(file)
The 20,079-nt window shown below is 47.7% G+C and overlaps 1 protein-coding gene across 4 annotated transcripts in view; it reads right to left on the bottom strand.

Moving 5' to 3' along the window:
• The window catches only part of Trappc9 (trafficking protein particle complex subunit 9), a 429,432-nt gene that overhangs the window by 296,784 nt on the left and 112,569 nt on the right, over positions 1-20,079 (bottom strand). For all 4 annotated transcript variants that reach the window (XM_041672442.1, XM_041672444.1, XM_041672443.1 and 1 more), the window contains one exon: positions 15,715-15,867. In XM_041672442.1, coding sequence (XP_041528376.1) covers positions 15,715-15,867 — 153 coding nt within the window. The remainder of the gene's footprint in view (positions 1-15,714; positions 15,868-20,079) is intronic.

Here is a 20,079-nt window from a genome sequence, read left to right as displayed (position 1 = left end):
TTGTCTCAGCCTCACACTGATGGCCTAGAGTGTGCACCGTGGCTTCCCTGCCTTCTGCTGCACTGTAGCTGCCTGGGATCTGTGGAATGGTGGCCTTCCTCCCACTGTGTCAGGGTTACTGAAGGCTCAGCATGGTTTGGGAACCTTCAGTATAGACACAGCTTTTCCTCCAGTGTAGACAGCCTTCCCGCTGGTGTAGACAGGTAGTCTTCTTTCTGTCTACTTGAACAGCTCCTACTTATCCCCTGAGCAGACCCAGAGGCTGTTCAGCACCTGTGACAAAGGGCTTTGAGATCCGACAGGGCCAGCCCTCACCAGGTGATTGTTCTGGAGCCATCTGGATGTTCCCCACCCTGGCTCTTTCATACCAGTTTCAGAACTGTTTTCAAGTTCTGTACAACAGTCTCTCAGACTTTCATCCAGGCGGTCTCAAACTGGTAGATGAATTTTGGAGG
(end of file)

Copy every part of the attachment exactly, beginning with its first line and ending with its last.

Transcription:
The 20,079-nt window shown below is 47.7% G+C and overlaps 1 protein-coding gene across 4 annotated transcripts in view; it reads right to left on the bottom strand.

Moving 5' to 3' along the window:
• The window catches only part of Trappc9 (trafficking protein particle complex subunit 9), a 429,432-nt gene that overhangs the window by 296,784 nt on the left and 112,569 nt on the right, over positions 1-20,079 (bottom strand). For all 4 annotated transcript variants that reach the window (XM_041672442.1, XM_041672444.1, XM_041672443.1 and 1 more), the window contains one exon: positions 15,715-15,867. In XM_041672442.1, coding sequence (XP_041528376.1) covers positions 15,715-15,867 — 153 coding nt within the window. The remainder of the gene's footprint in view (positions 1-15,714; positions 15,868-20,079) is intronic.

Here is a 20,079-nt window from a genome sequence, read left to right as displayed (position 1 = left end):
TTGTCTCAGCCTCACACTGATGGCCTAGAGTGTGCACCGTGGCTTCCCTGCCTTCTGCTGCACTGTAGCTGCCTGGGATCTGTGGAATGGTGGCCTTCCTCCCACTGTGTCAGGGTTACTGAAGGCTCAGCATGGTTTGGGAACCTTCAGTATAGACACAGCTTTTCCTCCAGTGTAGACAGCCTTCCCGCTGGTGTAGACAGGTAGTCTTCTTTCTGTCTACTTGAACAGCTCCTACTTATCCCCTGAGCAGACCCAGAGGCTGTTCAGCACCTGTGACAAAGGGCTTTGAGATCCGACAGGGCCAGCCCTCACCAGGTGATTGTTCTGGAGCCATCTGGATGTTCCCCACCCTGGCTCTTTCATACCAGTTTCAGAACTGTTTTCAAGTTCTGTACAACAGTCTCTCAGACTTTCATCCAGGCGGTCTCAAACTGGTAGATGAATTTTGGAGG